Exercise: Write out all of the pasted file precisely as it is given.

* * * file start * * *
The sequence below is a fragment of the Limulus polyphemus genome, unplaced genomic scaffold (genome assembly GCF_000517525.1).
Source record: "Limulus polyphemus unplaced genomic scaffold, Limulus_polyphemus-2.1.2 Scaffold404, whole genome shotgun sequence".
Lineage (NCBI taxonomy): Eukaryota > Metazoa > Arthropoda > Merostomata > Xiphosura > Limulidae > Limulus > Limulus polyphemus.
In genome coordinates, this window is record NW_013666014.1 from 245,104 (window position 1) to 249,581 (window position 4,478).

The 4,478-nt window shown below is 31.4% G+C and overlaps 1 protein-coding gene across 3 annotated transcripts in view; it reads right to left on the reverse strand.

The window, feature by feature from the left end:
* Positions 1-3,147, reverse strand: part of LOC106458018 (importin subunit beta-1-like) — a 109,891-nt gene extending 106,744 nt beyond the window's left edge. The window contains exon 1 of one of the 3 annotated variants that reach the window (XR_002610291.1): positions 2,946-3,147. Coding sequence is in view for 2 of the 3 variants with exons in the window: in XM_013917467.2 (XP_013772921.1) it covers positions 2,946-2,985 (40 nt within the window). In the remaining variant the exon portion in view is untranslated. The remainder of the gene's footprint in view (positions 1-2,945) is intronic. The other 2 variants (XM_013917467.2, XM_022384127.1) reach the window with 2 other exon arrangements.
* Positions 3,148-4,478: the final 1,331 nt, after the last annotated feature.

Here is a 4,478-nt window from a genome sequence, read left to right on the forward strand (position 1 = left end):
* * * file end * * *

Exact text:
The sequence below is a fragment of the Limulus polyphemus genome, unplaced genomic scaffold (genome assembly GCF_000517525.1).
Source record: "Limulus polyphemus unplaced genomic scaffold, Limulus_polyphemus-2.1.2 Scaffold404, whole genome shotgun sequence".
Lineage (NCBI taxonomy): Eukaryota > Metazoa > Arthropoda > Merostomata > Xiphosura > Limulidae > Limulus > Limulus polyphemus.
In genome coordinates, this window is record NW_013666014.1 from 245,104 (window position 1) to 249,581 (window position 4,478).

The 4,478-nt window shown below is 31.4% G+C and overlaps 1 protein-coding gene across 3 annotated transcripts in view; it reads right to left on the reverse strand.

The window, feature by feature from the left end:
* Positions 1-3,147, reverse strand: part of LOC106458018 (importin subunit beta-1-like) — a 109,891-nt gene extending 106,744 nt beyond the window's left edge. The window contains exon 1 of one of the 3 annotated variants that reach the window (XR_002610291.1): positions 2,946-3,147. Coding sequence is in view for 2 of the 3 variants with exons in the window: in XM_013917467.2 (XP_013772921.1) it covers positions 2,946-2,985 (40 nt within the window). In the remaining variant the exon portion in view is untranslated. The remainder of the gene's footprint in view (positions 1-2,945) is intronic. The other 2 variants (XM_013917467.2, XM_022384127.1) reach the window with 2 other exon arrangements.
* Positions 3,148-4,478: the final 1,331 nt, after the last annotated feature.

Here is a 4,478-nt window from a genome sequence, read left to right on the forward strand (position 1 = left end):